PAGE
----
For Inspiration and Recognition of Science and Technology (FIRST) Robotics teams in Trumbull and Mahoning counties have been given their challenge and will spend the next six weeks constructing and programming robots to accomplish the 2014 task.
Teams from Champion, Girard and Warren Harding in Trumbull and Austintown and Canfield in Mahoning were informed of the challenge last weekend.
FIRST is designed to inspire children and teens to become involved in using science and technology to solve problems. Each year teams face a different challenge and document the activities and progress in the design and building process.
At Champion, team captain David Sypert, a senior who has taken part in robotics for the past four years, said the task, compared to what he has seen in other years, appears to be a little easier.
"But things are not always as they seem," Sypert said, noting that everyone has a different idea on how to go about accomplishing the task.
Sypert said the challenge appears to be like a football field and getting the exercise balls from one side to another and scoring ''field goal'' like points at different heights.
"This will involve a lot of cooperation. If we can get the ball over the bar in the middle and get the ball above you earn points,'' he said.
By week four or five, the team is on its way to completing the task, noting even if school is canceled the teams will work, Sypert said.
The Champion Lightning Bots includes about 40 team members in ninth to 12th grades and 10 to 15 alumni helpers. Sypert said there are 75 percent returning students and 25 percent new members this year.
CHS team will compete in Cleveland in March and Chicago in April.
Eric Hummel, a senior, said the challenge seems to involved the robot being kept smaller than the balls to be taken from one side of a field to another.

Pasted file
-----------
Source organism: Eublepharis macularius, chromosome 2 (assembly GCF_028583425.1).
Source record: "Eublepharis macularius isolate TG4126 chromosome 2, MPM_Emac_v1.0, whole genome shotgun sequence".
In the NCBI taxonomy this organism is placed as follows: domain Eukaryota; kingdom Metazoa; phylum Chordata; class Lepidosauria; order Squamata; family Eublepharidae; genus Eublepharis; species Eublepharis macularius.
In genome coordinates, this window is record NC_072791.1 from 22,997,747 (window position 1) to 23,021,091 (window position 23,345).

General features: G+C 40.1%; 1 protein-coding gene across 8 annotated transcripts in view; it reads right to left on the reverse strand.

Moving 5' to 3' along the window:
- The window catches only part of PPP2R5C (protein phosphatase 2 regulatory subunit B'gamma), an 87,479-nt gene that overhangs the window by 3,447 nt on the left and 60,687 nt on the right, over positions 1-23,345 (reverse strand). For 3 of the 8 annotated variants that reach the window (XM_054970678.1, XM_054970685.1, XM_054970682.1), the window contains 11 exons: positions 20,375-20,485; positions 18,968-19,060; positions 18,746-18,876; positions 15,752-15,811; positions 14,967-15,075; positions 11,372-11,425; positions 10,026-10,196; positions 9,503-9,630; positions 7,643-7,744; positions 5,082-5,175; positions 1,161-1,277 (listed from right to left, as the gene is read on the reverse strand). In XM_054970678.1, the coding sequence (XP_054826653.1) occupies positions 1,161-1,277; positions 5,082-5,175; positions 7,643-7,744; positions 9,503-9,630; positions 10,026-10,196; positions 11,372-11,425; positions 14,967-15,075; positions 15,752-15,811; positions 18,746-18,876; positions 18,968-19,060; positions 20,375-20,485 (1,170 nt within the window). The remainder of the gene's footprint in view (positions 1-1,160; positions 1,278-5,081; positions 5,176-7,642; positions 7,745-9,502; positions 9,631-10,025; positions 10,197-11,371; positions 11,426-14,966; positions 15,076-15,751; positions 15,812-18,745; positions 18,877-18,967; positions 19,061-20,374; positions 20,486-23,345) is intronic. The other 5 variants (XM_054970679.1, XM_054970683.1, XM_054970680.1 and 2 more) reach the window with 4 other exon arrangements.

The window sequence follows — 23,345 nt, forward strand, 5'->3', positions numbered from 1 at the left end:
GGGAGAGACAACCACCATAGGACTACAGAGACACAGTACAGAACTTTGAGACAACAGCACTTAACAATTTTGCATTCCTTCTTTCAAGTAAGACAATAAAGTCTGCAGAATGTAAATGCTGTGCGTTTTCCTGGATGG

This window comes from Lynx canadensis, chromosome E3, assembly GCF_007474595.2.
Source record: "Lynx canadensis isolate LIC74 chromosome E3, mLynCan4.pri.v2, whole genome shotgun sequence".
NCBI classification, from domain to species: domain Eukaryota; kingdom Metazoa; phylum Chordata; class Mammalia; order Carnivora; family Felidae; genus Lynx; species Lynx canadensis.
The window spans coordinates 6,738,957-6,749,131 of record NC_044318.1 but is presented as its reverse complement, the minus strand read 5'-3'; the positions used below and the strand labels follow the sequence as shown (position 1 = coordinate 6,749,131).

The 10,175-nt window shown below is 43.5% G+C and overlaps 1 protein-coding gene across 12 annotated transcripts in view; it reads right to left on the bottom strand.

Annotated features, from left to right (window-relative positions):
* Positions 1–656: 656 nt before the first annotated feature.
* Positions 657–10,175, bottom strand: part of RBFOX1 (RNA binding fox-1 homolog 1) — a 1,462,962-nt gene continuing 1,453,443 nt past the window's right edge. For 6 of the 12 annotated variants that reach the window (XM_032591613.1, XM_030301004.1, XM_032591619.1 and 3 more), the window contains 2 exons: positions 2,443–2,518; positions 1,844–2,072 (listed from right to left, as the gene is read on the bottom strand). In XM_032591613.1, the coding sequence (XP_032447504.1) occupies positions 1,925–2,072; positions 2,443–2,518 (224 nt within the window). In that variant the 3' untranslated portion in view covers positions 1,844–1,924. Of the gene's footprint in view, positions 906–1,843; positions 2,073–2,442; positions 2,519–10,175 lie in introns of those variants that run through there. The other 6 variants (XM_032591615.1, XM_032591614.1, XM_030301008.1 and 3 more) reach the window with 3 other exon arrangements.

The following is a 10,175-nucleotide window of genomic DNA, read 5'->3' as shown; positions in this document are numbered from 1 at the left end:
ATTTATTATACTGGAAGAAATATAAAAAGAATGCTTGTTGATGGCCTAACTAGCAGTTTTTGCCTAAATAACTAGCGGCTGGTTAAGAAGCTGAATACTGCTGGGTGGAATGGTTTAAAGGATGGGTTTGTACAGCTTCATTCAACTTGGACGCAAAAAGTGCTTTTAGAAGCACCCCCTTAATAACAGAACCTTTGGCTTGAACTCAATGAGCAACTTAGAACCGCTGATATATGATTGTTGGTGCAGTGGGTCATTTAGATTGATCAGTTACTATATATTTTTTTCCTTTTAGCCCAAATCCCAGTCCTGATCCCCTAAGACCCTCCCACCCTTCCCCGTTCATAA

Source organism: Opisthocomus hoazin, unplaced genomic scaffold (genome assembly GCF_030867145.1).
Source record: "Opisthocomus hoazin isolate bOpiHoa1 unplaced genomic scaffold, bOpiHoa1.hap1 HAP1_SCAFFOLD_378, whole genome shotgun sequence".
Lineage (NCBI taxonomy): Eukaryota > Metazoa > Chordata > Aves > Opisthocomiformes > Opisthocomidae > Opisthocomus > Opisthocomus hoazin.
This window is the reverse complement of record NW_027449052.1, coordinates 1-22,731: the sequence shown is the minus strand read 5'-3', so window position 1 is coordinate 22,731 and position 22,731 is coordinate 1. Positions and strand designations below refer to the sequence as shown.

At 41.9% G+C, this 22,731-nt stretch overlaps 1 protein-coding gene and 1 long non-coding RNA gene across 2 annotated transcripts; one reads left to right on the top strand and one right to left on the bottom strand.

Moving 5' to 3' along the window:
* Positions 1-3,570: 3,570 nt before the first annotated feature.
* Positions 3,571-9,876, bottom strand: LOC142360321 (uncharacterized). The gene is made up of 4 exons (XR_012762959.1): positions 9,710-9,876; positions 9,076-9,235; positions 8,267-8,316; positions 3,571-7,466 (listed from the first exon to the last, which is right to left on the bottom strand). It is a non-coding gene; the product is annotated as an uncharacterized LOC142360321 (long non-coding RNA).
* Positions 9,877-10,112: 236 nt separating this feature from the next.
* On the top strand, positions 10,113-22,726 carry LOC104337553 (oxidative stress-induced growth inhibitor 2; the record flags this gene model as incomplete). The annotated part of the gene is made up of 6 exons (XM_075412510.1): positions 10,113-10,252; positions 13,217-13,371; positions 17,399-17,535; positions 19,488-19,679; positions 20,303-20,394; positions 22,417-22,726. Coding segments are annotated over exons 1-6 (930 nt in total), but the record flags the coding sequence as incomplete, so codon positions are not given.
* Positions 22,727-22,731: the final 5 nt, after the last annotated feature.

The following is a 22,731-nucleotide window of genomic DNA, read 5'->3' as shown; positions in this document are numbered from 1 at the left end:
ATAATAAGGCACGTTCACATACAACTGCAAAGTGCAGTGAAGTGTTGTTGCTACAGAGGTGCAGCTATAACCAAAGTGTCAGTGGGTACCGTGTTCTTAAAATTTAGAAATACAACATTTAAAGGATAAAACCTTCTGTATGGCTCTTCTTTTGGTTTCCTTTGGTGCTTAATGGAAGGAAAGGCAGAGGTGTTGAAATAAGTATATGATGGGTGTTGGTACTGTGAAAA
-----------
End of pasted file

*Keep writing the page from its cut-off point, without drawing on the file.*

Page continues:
The team has held various fundraising, including, ''Are You Smarter Than a Robotics Student?'' which featured Miss Ohio Heather Wells of Howland.
Greg Christman, project coordinator / adviser at Harding High School, said the task take large-size balls which are thrown by the robot to earn points.
FIRST Robotics showed all the teams Jan. 4 a video on how teams can earn points and bonus points.
Christman said the Harding Delphi Elite Team 48 will compete in three competitions in March and April.
"A lot of our alumni and former team members have come back to help,'' Christman said.
A brainstorming period is being held for ideas on how to accomplish the task and how to build the robot.
"It's definitely a new game and different from what we have done this past two years. We are having to shoot balls. This will take a lot of cooperation,'' said Tyce Gall, a senior in his third year.
Gall said it all depends on how you build your robot, with him recommending some kind of cylinder be used.
Thomas Yuricek, an alumnus who has helped the team for 15 years, who served four years on the team, said the first week involves a lot of prototyping and designing and the second and third weeks building and updating the robot to accomplish the challenge.
Tyler Nimagadda, an alumni who served four years on the team and is in his second year of helping, said: ''When you first hear the challenge, it can often be a lot of first take in. You start to realize what you can and can't do.''